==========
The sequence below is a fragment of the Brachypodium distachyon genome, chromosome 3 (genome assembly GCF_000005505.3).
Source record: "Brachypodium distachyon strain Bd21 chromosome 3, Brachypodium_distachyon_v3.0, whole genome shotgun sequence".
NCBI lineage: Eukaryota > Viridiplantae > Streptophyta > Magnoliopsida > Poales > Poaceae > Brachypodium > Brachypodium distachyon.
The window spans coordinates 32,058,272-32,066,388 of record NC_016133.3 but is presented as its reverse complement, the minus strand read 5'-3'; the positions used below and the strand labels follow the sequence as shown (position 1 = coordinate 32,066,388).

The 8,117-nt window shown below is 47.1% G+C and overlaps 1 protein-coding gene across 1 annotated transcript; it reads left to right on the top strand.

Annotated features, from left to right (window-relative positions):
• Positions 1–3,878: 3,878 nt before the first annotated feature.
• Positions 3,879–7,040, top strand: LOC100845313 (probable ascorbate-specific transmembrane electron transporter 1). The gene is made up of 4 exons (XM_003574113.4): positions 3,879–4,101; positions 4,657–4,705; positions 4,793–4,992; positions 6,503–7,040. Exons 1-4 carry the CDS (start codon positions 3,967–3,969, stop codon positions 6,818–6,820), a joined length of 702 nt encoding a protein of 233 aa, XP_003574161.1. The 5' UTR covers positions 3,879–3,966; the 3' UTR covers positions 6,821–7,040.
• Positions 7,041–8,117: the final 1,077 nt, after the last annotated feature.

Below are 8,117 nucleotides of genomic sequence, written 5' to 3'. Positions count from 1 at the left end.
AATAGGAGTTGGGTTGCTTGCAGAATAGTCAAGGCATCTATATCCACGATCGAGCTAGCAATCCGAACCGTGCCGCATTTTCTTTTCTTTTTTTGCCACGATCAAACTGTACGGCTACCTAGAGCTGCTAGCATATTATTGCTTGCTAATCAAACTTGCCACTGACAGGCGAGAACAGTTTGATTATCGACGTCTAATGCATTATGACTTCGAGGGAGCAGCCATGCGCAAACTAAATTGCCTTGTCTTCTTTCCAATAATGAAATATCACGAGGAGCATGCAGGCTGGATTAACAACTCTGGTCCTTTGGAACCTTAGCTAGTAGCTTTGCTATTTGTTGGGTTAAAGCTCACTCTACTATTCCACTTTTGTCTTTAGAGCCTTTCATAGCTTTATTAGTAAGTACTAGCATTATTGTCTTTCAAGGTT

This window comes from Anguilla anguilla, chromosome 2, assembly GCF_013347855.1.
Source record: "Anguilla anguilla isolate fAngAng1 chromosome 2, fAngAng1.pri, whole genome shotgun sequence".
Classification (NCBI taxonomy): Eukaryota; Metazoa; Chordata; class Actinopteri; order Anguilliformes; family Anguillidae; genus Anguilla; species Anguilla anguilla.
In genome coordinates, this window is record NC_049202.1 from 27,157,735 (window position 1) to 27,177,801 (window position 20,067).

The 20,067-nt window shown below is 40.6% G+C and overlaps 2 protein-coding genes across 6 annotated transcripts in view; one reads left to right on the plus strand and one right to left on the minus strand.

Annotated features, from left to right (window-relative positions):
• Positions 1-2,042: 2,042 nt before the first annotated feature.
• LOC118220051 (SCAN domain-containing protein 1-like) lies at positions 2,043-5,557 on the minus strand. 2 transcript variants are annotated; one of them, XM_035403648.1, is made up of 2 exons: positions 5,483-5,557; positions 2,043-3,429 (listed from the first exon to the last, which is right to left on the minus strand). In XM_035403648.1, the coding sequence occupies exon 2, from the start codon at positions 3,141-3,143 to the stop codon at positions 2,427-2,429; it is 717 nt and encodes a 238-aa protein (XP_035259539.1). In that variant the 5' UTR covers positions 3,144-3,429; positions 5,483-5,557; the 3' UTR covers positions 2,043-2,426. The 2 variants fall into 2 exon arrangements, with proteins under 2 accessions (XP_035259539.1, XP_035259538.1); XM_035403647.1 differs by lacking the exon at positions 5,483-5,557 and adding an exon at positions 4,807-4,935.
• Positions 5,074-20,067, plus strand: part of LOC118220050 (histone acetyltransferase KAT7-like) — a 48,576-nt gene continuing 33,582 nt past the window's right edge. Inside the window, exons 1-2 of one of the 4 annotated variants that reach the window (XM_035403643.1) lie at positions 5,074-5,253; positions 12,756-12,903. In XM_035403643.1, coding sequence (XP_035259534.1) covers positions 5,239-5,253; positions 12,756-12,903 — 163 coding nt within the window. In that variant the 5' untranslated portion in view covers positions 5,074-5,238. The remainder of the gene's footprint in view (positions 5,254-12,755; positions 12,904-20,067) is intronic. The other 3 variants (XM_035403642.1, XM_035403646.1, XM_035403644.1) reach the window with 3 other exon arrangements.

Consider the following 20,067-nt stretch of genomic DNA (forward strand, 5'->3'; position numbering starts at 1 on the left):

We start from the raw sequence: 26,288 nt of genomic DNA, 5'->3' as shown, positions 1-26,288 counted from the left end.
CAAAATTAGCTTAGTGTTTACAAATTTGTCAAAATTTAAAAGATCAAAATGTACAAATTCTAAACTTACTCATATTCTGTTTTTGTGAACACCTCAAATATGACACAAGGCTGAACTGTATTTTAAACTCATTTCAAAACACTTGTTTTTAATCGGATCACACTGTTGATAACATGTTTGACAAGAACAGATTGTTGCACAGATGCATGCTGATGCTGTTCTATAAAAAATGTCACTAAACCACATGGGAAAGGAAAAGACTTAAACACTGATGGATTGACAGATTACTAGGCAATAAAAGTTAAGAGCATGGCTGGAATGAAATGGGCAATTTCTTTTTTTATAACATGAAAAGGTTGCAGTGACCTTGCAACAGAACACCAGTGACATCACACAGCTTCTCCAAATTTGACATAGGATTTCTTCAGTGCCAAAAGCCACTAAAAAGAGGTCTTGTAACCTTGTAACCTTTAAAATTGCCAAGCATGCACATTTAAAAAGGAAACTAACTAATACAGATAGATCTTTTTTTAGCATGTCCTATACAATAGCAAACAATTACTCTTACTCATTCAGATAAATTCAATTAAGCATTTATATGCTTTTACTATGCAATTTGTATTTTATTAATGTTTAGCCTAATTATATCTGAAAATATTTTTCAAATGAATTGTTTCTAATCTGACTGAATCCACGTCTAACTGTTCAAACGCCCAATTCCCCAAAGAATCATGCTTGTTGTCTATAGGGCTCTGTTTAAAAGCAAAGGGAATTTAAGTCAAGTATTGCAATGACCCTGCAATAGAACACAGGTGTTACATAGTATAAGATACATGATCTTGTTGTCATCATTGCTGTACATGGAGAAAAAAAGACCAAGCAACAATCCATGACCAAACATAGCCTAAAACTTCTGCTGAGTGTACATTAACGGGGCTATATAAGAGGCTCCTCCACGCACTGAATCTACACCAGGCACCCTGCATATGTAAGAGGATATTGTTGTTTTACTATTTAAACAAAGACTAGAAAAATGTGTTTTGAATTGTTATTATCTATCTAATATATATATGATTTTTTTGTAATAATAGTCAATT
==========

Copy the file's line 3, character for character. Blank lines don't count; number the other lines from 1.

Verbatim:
NCBI lineage: Eukaryota > Viridiplantae > Streptophyta > Magnoliopsida > Poales > Poaceae > Brachypodium > Brachypodium distachyon.